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  • Addiction, Drugs
  • Information from Lay-Language Summaries is Embargoed Until the Conclusion of the Scientific Presentation

    546—Cocaine: Neural Mechanisms of Addiction IV

    Tuesday, November 12, 2013, 8:00 am - 12:00 noon

    546.07: Distinct roles of PKC signaling at direct and indirect pathway medium spiny neurons during reinstatement of cocaine-seeking

    Location: Halls B-H

    Univ. of Pennsylvania, PHILADELPHIA, PA

    Abstract Body: Cocaine abuse in humans is frequently characterized by withdrawal from and relapse to chronic drug use. The relapse to cocaine seeking in rodents can be modeled as enhanced behavioral responding following exposure to a pharmacological trigger. In particular, reinstatement of cocaine seeking can be triggered by stimulation of dopamine receptors in the nucleus accumbens, a component of the mesolimbic dopamine reward pathway. Here, we show that microinjection of either D1-like or D2-like dopamine receptor agonists into the rat nucleus accumbens shell leads to reinstatement of cocaine-seeking behavior. Administration of the protein kinase C antagonist, chelerythrine, attenuates reinstatement induced by the D2-like, but not the D1-like dopamine receptor agonists. We explore the possible neuronal mechanisms for this phenomenon by evaluating the effects of chelerythrine at medium spiny neurons of the direct (D1-expressing) and indirect (D2-expressing) pathways. We find that exposure of brain slices to chelerythrine modulates excitatory and inhibitory synaptic signaling differently at D1- and D2-expressing neurons. Furthermore, sensitivity of evoked synaptic activity to chelerythrine is dependent upon the frequency of stimulation of synaptic afferents. These results suggest the possibility that distinct signaling patterns at neurons of the direct and indirect pathways in the nucleus accumbens shell underlie distinct roles of protein kinase C during reinstatement of cocaine seeking by agonists at D1-like and D2-like dopamine receptors.

    Lay Language Summary: We found that relapse to cocaine use in an animal model of addiction relies on activity of an intracellular signaling molecule known as protein kinase C (PKC). Blockade of PKC signaling attenuated cocaine relapse induced by activation of neurons that express the D2 type of dopamine receptor in the nucleus accumbens, an area of the brain responsible for encoding habitual drug use. Cocaine relapse could also be triggered by activation of the other dominant cell type in this brain region, the D1-expressing neurons, but relapse in this case was insensitive to disruption of PKC signaling.
    PKC is present in both D1- and D2-type cells and can be activated when either type is exposed to cocaine. Our findings suggest, however, that PKC plays very unique roles in these cell types, weakening the D2-mediated relapse, but having no effect on relapse induced by activation of D1 neurons.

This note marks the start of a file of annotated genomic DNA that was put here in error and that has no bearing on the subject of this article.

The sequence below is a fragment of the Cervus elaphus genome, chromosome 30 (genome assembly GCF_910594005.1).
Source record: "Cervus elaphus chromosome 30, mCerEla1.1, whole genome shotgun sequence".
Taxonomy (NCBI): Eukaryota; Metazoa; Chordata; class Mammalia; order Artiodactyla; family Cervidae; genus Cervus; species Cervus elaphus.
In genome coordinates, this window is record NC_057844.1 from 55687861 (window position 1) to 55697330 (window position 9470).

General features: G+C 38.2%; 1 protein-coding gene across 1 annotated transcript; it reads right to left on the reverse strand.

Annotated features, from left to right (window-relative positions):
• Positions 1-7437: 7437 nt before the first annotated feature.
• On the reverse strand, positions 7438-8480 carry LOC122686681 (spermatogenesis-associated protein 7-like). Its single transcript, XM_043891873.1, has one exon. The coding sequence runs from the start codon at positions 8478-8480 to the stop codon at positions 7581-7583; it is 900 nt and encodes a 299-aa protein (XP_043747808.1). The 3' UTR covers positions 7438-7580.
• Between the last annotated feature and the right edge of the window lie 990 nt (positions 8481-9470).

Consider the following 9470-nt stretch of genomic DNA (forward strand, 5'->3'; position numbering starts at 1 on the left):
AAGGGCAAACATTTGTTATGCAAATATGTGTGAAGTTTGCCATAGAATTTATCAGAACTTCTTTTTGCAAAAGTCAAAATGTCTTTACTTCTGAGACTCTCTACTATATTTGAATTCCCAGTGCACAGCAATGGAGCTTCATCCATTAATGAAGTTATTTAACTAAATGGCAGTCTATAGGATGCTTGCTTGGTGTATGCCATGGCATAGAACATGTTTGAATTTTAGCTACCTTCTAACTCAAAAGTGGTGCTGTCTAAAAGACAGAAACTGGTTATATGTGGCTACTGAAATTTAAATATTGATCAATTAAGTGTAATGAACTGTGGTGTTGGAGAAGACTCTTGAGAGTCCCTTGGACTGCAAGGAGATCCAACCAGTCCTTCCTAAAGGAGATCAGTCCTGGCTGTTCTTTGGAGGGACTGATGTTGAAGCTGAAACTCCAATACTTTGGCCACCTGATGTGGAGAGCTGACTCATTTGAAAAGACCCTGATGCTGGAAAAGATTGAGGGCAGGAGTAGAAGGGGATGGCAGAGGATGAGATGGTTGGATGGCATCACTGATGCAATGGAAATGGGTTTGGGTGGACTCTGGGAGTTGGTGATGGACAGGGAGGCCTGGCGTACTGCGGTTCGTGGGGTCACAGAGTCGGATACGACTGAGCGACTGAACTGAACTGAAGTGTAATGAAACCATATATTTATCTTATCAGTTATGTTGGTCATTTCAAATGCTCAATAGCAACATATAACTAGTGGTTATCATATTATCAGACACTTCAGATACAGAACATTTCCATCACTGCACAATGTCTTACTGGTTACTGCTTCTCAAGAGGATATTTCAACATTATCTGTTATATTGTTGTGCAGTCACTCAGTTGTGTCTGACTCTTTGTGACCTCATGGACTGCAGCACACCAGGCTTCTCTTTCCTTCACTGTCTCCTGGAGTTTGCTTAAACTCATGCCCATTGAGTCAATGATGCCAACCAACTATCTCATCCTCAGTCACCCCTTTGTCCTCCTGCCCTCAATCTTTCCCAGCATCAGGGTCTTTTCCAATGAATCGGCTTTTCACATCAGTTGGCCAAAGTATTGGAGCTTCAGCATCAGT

To investigate the possible mechanisms through which disruption of PKC activity affected the D1- or D2- type cells we examined how a PKC inhibitor, chelerythrine, influences signaling at these cells. The efficiency of neuronal signaling depends on a balance between excitatory and inhibitory signals at the synapse, a structure specialized for transmission of neuronal signals. Surprisingly, when we measured synaptic activity in the nucleus accumbens of animals exposed to cocaine, we found that chelerythrine similarly affects the balance of excitatory to inhibitory signaling in both D1- and D2-type cells. However, when we varied the timing of synaptic excitation, we found that chelerythrine promotes the transmission of low to medium frequency signals in D2-type cells, but has no effect in D1-type cells. In the same frequency range, the transmission of inhibitory synaptic signals is not affected by chelerythrine in either cell type.
    Together, these results suggest that PKC blockade should promote excitability of D2-type neurons, with little effect on D1-type cells. Moreover, these effects of PKC inhibition critically depend on the frequency of synaptic inputs. One interpretation of our results, therefore, is that attenuation of cocaine relapse by PKC inhibition occurs by interfering selectively with excitatory signaling at D2-type neurons. Further research is needed to investigate the mechanisms of frequency-dependence and to examine whether recruiting these mechanisms is sufficient to disrupt the relapse to cocaine-seeking.
    Cocaine use in humans is often described as a cycle in which an addict goes through a cocaine “binge” and then abstains from the drug, but only to relapse back to “bingeing” behavior after a period of time. Our results suggest that the relapse behavior can be disrupted by selectively targeting a specific signaling molecule in a unique population of neuronal cells.